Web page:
This ruling was quashed, however, after that the investigator issued three more refusals. The last refusal to initiate criminal proceedings was appealed against in courts, however, it was declared legal and grounded.

On 14 April 2009, having exhausted all available remedies, Marina’s relatives submitted an application to the European Court of Human Rights. On 11 September 2017, the complaint was communicated to the Russian authorities.

It is notable, that the apprehension of Marina’s father was appealed against at the domestic court and was declared illegal. The criminal case with regard to him was dismissed in December 2009 due to the fact that the evidence was obtained illegally – including, as a result of unlawful apprehension.

“The fact of the father’s apprehension inflicted an irreparable psychological damage to the girl, and, in fact, it could have been avoided by correct planning of the operation, which should have aimed not only at the suspect’s apprehension, but also at protection of the interests of the girl and her psychological integrity, – head of the International Legal Department of the Committee Against Torture Olga Sadovskaya, representing the interests of the applicant at the European Court, comments. – The Russian authorities excused themselves saying that they could not predict the presence of a child during the apprehension. But this sounds very unconvincing, because the father was apprehended after the special event at school where he was together with his daughter”.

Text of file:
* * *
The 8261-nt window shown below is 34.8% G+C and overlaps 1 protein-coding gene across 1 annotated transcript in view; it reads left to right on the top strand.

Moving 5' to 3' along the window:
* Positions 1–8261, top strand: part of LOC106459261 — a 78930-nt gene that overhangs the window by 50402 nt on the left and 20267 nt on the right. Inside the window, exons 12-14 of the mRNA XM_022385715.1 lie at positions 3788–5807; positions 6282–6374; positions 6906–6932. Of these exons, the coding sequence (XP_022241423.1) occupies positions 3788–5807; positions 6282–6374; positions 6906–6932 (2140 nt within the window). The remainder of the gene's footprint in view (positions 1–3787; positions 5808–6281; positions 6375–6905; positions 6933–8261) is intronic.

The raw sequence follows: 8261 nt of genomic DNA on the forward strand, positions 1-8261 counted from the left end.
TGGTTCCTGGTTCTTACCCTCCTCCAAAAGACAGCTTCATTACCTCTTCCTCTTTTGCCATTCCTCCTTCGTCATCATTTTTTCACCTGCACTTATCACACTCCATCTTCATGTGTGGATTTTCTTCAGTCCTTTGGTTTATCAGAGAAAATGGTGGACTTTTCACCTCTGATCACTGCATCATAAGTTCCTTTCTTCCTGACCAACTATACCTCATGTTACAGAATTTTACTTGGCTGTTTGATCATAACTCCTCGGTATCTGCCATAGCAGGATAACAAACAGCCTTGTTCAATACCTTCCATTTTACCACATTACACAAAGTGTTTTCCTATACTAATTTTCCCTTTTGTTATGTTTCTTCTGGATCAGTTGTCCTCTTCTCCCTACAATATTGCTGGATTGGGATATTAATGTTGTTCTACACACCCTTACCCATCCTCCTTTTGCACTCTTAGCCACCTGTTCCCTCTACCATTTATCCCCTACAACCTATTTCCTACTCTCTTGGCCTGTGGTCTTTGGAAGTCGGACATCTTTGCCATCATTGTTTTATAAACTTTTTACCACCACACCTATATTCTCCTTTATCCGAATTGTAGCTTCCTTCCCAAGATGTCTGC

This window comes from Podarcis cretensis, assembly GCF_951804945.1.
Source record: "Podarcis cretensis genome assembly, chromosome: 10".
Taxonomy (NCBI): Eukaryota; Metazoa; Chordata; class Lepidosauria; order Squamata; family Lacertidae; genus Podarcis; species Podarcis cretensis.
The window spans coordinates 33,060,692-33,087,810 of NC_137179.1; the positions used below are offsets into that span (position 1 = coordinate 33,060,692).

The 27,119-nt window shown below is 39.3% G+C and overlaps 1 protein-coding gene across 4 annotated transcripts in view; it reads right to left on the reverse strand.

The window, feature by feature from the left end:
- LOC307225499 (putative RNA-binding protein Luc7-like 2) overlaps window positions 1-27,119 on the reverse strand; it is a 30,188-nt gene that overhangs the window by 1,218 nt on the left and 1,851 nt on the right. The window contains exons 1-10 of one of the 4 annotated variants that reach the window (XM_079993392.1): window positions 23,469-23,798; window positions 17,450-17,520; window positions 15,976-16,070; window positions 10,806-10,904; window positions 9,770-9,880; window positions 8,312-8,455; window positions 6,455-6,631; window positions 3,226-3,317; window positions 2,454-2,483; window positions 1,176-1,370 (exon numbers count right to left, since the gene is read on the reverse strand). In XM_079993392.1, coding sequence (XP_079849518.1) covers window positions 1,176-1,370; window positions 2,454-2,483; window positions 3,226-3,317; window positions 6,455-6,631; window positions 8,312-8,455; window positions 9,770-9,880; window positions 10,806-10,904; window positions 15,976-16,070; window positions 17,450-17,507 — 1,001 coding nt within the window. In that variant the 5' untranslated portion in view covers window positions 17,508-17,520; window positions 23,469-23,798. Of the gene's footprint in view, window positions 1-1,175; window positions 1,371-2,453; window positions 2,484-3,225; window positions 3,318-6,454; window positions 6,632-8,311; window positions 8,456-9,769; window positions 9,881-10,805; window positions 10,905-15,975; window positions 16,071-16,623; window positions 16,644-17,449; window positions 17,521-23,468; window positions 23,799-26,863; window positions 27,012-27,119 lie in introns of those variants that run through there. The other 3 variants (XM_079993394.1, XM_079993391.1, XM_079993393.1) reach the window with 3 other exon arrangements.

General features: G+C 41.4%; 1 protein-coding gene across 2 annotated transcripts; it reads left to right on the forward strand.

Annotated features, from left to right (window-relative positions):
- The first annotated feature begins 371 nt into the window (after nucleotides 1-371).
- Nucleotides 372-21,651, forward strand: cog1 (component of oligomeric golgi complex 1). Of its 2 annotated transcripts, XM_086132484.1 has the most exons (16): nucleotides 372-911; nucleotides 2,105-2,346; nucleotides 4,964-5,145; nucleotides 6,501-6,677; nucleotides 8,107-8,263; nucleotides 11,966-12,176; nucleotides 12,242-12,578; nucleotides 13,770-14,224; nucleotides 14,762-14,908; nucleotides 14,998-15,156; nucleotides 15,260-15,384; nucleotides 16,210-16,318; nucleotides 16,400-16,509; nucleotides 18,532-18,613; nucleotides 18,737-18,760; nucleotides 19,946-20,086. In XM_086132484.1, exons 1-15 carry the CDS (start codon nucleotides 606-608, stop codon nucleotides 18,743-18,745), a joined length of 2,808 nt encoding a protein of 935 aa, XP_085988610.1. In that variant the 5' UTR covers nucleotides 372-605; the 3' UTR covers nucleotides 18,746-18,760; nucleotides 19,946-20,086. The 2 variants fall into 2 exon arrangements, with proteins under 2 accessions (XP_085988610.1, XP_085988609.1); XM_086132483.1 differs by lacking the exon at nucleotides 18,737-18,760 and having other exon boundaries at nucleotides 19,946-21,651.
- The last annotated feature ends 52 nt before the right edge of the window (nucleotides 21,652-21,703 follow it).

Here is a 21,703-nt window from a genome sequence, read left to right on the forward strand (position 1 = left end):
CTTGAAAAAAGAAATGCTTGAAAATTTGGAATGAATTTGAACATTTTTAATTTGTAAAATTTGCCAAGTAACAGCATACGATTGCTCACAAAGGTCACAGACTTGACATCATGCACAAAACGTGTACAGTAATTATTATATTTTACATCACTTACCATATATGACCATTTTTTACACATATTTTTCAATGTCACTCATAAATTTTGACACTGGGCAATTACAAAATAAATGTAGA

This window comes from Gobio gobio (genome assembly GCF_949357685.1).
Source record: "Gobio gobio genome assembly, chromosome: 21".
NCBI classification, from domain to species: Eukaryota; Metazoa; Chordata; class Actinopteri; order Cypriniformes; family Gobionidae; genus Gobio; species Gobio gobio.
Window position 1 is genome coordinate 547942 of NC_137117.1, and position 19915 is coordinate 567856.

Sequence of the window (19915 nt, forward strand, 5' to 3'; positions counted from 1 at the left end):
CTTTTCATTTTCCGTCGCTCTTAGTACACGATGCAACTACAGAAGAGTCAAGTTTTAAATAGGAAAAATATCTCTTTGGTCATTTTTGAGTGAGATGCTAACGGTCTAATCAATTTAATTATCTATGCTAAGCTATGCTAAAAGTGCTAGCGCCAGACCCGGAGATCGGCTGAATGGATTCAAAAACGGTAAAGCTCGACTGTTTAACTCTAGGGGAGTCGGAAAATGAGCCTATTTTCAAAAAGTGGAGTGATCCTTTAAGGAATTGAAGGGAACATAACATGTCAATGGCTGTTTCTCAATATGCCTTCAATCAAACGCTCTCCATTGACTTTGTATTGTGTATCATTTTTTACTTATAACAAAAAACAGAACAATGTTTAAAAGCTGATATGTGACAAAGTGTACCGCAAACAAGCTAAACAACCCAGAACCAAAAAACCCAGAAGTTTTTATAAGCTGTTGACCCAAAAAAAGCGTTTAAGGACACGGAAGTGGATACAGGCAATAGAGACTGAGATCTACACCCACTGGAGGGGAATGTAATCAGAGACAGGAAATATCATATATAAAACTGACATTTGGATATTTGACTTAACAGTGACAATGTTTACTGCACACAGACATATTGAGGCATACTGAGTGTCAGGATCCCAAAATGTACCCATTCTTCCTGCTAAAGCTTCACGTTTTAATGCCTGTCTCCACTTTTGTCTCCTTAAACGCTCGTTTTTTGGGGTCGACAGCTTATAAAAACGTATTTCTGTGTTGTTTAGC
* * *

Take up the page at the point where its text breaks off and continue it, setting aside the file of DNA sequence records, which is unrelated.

Today, the European Court of Human Rights passed the ruling on the application in favor of the applicant.

The Strasbourg judges resolved that a violation of Article 3 of the European Convention of Human Rights in the material and procedural aspects took place, because the authorities failed to prevent the brutal treatment committed against the applicant, and failed to perform the effective investigation of her complaint against the brutal treatment. The court obliged the Russian Federation to pay 25 000 Euro to the applicant as a compensation for moral damage.

“Previously, the European Court identified in case “Gutsanovi vs. Bulgaria” that possible presence of small children at the place of their parents’ apprehension is a factor which should be taken into account during planning and conducting special operations. In our case the interests of a nine-year old girl were ignored by the representatives of Russian law-enforcement authorities at all the stages of planning and conducting the operation on apprehension of her father. With regard to this, the European Court predictably admitted that an individual violation of the article guaranteeing the prohibition of torture and brutal treatment took place in the form of poorly planned operation, as a result of which the child suffered”, – Olga Sadovskaya emphasized.